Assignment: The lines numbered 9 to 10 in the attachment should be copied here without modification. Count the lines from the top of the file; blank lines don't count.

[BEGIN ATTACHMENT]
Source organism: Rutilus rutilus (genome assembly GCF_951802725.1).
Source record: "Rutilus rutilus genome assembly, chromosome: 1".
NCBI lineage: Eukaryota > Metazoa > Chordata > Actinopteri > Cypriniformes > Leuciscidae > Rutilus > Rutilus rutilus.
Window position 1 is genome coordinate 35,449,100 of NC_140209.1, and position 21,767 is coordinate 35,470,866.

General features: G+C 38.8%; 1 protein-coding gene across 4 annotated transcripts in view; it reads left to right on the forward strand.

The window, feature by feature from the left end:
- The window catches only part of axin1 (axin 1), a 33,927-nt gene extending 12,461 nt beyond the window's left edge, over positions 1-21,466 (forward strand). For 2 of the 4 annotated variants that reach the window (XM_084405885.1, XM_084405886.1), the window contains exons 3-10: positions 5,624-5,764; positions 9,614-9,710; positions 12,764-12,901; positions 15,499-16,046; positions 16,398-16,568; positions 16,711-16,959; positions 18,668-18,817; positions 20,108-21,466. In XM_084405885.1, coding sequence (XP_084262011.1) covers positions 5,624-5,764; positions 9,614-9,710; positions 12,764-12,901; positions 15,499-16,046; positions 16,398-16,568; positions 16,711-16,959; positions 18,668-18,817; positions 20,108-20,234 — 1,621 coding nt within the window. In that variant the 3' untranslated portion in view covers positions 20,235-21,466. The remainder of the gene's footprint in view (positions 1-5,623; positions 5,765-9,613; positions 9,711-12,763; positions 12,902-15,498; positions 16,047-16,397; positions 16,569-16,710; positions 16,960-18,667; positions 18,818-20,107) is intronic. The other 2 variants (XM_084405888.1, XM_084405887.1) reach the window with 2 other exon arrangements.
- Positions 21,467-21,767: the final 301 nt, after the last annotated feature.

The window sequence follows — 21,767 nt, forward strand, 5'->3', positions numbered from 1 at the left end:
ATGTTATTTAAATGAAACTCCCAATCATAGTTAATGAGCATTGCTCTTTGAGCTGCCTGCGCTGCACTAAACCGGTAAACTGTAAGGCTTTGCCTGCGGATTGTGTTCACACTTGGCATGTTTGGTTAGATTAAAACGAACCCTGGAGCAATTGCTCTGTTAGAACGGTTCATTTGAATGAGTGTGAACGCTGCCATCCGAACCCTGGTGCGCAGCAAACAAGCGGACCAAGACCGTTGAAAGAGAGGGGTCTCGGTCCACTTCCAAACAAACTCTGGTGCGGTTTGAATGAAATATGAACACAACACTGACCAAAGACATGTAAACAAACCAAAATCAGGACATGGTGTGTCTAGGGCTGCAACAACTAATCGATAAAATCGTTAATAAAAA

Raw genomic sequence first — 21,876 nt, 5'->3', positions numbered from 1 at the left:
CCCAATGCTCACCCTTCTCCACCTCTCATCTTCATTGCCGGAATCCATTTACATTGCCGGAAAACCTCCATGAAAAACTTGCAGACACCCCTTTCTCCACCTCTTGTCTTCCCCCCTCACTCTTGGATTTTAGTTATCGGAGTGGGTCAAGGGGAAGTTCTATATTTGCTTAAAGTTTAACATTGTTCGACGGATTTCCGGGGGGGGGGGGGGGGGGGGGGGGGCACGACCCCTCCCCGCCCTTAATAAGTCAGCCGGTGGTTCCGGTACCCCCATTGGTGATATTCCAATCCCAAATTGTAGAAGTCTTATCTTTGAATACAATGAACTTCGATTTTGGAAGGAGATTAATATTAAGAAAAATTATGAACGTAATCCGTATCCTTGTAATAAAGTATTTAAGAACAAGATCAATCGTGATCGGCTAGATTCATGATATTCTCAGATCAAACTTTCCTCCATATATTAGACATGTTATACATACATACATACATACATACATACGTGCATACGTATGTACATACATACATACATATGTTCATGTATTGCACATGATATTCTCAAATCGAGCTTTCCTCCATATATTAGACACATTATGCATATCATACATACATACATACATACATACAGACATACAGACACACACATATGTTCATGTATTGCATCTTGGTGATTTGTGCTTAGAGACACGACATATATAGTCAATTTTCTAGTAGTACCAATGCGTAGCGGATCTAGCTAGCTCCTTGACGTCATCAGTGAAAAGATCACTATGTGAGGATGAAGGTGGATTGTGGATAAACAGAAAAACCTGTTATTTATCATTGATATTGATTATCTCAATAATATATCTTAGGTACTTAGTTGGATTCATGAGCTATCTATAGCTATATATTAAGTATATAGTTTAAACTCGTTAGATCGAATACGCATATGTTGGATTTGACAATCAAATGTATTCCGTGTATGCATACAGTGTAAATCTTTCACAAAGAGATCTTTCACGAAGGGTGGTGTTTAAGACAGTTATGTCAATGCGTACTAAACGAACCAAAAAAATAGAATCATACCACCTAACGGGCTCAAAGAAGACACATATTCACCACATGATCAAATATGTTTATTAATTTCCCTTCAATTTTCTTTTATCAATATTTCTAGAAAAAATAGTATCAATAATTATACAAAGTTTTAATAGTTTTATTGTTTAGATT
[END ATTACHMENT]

The window sequence follows — 21,767 nt, forward strand, 5'->3', positions numbered from 1 at the left end:
ATGTTATTTAAATGAAACTCCCAATCATAGTTAATGAGCATTGCTCTTTGAGCTGCCTGCGCTGCACTAAACCGGTAAACTGTAAGGCTTTGCCTGCGGATTGTGTTCACACTTGGCATGTTTGGTTAGATTAAAACGAACCCTGGAGCAATTGCTCTGTTAGAACGGTTCATTTGAATGAGTGTGAACGCTGCCATCCGAACCCTGGTGCGCAGCAAACAAGCGGACCAAGACCGTTGAAAGAGAGGGGTCTCGGTCCACTTCCAAACAAACTCTGGTGCGGTTTGAATGAAATATGAACACAACACTGACCAAAGACATGTAAACAAACCAAAATCAGGACATGGTGTGTCTAGGGCTGCAACAACTAATCGATAAAATCGTTAATAAAAA